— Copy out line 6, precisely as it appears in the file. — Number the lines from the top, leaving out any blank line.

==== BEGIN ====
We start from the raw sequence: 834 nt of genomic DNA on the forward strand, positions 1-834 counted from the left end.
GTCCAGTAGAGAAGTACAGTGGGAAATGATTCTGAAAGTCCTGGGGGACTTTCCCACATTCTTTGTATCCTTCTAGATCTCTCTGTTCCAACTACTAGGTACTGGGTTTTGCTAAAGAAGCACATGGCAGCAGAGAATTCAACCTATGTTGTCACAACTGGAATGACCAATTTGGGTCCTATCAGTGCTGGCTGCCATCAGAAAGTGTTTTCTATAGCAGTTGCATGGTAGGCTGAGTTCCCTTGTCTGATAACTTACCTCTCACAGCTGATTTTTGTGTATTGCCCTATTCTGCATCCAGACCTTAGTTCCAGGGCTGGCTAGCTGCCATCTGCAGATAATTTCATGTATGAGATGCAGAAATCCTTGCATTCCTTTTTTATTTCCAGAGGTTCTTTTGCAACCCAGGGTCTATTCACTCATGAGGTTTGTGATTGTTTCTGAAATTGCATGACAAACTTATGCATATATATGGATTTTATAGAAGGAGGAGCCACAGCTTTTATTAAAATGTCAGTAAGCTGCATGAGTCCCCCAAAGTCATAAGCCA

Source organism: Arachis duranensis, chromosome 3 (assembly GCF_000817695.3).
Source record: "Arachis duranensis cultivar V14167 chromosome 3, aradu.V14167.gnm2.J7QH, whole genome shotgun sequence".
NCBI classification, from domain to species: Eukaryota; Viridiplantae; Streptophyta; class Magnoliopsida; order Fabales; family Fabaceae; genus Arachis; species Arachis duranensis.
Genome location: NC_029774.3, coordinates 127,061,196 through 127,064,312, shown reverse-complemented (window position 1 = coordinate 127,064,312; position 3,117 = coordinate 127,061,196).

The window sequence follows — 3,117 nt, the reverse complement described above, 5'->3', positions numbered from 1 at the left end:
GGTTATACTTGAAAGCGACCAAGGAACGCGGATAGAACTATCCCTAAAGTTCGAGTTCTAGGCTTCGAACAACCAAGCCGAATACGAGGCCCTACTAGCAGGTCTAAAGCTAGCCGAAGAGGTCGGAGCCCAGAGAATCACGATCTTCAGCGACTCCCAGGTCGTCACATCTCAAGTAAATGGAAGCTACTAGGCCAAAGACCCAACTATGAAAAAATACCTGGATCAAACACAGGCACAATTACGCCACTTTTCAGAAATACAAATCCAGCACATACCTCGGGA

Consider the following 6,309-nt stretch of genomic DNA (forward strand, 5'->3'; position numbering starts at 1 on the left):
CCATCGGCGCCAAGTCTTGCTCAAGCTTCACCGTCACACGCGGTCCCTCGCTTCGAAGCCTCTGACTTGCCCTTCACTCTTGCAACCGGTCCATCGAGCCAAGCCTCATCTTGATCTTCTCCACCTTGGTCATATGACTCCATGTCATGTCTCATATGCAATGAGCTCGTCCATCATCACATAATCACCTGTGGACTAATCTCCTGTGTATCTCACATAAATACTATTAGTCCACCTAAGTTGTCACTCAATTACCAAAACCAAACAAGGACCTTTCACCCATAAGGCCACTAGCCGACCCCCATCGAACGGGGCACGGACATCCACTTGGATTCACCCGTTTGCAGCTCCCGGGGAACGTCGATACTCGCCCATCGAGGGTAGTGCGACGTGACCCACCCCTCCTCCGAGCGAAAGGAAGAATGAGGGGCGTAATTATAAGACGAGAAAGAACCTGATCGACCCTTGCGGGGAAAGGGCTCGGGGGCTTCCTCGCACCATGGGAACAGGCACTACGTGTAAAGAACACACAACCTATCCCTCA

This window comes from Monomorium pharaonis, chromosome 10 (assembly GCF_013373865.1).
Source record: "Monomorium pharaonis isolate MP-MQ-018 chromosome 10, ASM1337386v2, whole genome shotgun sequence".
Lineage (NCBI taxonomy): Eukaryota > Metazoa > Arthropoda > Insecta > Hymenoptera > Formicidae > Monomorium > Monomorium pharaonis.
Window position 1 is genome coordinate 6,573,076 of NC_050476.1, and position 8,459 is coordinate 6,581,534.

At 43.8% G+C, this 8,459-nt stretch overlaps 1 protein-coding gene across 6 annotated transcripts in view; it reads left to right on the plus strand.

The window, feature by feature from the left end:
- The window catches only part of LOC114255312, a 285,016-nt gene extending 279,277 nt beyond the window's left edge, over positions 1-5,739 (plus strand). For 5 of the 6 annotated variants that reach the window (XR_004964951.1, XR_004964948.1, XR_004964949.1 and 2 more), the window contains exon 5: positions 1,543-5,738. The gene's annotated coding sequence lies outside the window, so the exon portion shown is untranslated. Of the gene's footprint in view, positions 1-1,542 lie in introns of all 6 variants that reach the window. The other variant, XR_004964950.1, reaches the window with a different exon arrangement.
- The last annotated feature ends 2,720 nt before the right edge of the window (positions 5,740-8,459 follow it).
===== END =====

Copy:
Genome location: NC_029774.3, coordinates 127,061,196 through 127,064,312, shown reverse-complemented (window position 1 = coordinate 127,064,312; position 3,117 = coordinate 127,061,196).